Issue 10


Labour focuses mainly on the fall in real pay since 2008, which is true, but also says that jobs are increasingly low paid and insecure which is not. The Conservatives reiterate their commitment to full employment, but do not define it.

The Conservatives propose a new employment subsidy – a one year national insurance holiday - for some disadvantaged groups and the long term unemployed. Past experience suggests this will be wasteful and ineffectual. Most employers who get the subsidy will have made the hires anyway and few employers will find it attractive enough to make new hires. A better use of the cash would be to support more targeted and bespoke initiatives.

Labour market institutions

Labour wants to create a new institution, a Ministry of Labour. Most OECD countries have a labour ministry but it is not clear what functions the new Ministry would have. Labour would also set up an independent commission to help “modernise the law” around employment status. It is not clear how this relates to the Taylor report, which will be covering similar territory.

Atypical work

The Conservatives say they will await the Matthew Taylor report on employment rights in the gig economy, which the previous government had set up, but with the strong implication that at least some of Taylor’s recommendations will be implemented to “ensure that the interests of people on traditional contracts, the self-employed, and those working in the gig economy are properly protected.” The Lib Dems take a similar position.

The Labour Party does not refer to Taylor and is more prescriptive, saying it will ban unpaid internships and zero hour contracts. The former is reasonable – anyone doing some work should receive some pay. The latter is not, as it fails to recognise that many people on zero hours contracts value the flexibility they offer. The Lib Dems would introduce a right to request, which seems a more reasonable option.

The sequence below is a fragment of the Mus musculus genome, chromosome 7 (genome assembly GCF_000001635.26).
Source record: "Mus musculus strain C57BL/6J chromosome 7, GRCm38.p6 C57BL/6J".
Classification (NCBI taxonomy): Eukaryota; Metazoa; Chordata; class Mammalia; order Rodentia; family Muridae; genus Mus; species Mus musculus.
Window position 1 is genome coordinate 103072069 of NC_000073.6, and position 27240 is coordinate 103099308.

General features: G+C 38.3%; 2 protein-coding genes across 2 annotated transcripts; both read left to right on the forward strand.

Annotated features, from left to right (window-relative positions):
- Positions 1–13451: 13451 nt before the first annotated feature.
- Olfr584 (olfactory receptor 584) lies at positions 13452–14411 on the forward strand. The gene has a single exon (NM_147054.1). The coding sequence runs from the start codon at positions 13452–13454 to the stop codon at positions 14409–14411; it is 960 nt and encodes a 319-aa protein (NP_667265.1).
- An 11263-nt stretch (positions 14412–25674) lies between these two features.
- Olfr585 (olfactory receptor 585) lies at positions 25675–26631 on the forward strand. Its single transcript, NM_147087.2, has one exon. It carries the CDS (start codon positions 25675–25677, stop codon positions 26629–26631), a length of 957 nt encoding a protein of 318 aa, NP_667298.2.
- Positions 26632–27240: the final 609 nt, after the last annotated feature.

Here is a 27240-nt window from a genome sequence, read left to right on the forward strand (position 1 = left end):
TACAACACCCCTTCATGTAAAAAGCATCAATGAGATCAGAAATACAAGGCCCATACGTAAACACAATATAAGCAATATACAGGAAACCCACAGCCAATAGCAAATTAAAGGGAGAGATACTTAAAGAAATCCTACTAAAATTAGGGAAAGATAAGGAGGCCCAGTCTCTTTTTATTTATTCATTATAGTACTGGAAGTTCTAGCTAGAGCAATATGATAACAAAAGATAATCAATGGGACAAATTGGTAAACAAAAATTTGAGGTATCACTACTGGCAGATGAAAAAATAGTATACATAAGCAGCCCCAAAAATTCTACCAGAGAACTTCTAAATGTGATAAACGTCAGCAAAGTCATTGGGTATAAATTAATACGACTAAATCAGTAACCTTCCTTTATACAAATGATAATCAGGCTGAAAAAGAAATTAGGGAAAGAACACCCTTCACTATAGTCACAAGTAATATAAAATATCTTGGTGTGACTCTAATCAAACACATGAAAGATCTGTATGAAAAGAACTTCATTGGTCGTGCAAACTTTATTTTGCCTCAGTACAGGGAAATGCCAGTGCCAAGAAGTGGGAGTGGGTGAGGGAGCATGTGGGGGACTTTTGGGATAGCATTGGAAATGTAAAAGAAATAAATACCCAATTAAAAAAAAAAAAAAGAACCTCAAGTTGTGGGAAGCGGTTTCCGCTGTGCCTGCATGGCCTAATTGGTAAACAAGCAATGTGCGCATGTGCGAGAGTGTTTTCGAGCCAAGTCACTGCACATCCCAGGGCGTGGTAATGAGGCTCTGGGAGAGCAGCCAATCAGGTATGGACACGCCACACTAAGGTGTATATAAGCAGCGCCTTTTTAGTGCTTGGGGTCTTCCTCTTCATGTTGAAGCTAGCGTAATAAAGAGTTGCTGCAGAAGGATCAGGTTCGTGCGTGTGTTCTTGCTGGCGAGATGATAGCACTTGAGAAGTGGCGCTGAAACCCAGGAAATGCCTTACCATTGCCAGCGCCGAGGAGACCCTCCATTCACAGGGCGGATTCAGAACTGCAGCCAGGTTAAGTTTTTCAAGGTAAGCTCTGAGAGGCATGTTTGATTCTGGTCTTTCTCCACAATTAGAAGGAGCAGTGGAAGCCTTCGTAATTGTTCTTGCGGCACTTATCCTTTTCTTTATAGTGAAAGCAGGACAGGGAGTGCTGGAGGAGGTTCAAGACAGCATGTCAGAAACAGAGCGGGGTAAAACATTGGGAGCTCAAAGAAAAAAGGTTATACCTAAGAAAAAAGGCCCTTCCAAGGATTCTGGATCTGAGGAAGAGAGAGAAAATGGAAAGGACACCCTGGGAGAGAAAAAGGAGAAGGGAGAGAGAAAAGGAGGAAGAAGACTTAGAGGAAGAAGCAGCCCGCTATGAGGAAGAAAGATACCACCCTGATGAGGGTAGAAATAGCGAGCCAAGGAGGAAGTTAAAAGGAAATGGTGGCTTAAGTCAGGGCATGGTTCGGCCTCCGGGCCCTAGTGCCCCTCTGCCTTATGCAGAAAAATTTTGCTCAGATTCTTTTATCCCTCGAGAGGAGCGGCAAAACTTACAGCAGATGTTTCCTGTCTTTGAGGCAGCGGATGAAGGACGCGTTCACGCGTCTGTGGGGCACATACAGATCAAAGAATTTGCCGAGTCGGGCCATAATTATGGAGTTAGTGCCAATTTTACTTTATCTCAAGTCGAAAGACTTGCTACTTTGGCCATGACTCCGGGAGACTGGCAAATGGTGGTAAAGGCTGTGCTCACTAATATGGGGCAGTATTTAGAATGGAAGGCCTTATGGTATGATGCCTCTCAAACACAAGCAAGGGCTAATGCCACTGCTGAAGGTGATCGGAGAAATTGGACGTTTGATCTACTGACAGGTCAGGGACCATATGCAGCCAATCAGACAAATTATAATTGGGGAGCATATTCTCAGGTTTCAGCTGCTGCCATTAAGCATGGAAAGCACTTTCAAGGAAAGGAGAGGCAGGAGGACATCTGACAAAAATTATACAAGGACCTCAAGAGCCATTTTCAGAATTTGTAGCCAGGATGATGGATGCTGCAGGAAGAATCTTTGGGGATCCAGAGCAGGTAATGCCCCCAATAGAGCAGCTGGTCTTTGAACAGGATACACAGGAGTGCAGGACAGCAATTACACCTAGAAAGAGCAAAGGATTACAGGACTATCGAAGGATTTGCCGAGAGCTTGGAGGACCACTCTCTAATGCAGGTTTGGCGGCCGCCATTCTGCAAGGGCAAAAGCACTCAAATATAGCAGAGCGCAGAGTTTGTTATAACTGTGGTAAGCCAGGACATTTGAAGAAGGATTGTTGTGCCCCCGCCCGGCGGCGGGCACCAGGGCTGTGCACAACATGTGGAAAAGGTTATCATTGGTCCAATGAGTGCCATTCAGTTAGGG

Labour would also introduce a default option so that workers are assumed to be employees unless employers can demonstrate otherwise. This appears confused – the default option is to assume people in the gig economy are workers rather than self-employed. This might be appropriate for some individuals who are notionally self-employed contractors for companies such as Uber or Deliveroo, but looks unworkable for genuine freelancers.

Rights at work

Labour would introduce “equal rights” for all employees from day one, whether full or part time or temporary or permanent. This is a bit of a puzzle, but if what the Party means is that, for example, protection against unfair dismissal should be effective from day one, then this may make employers more wary of hiring and reduce employment opportunities. It would be more sensible to return to the pre-2010 position of a 12-month wait.

Trade unions

Labour would abolish the Trade Union Act and “roll out” sectoral bargaining. As the arguments in favour of some of the Act’s provisions was never very strong, its abolition is unlikely to have much impact in either direction. Also, it is not clear what roll out means. Most bargaining in the private sector today is undertaken at company not sectoral level and generally works well. It is unlikely many employers would welcome the imposition of new bargaining arrangements. Other measures look more reasonable or at least are changes most employers could live with, such as a guaranteed right of access for trade unions to the workplace and the abolition of tribunal fees. The Lib Dems also favour the latter.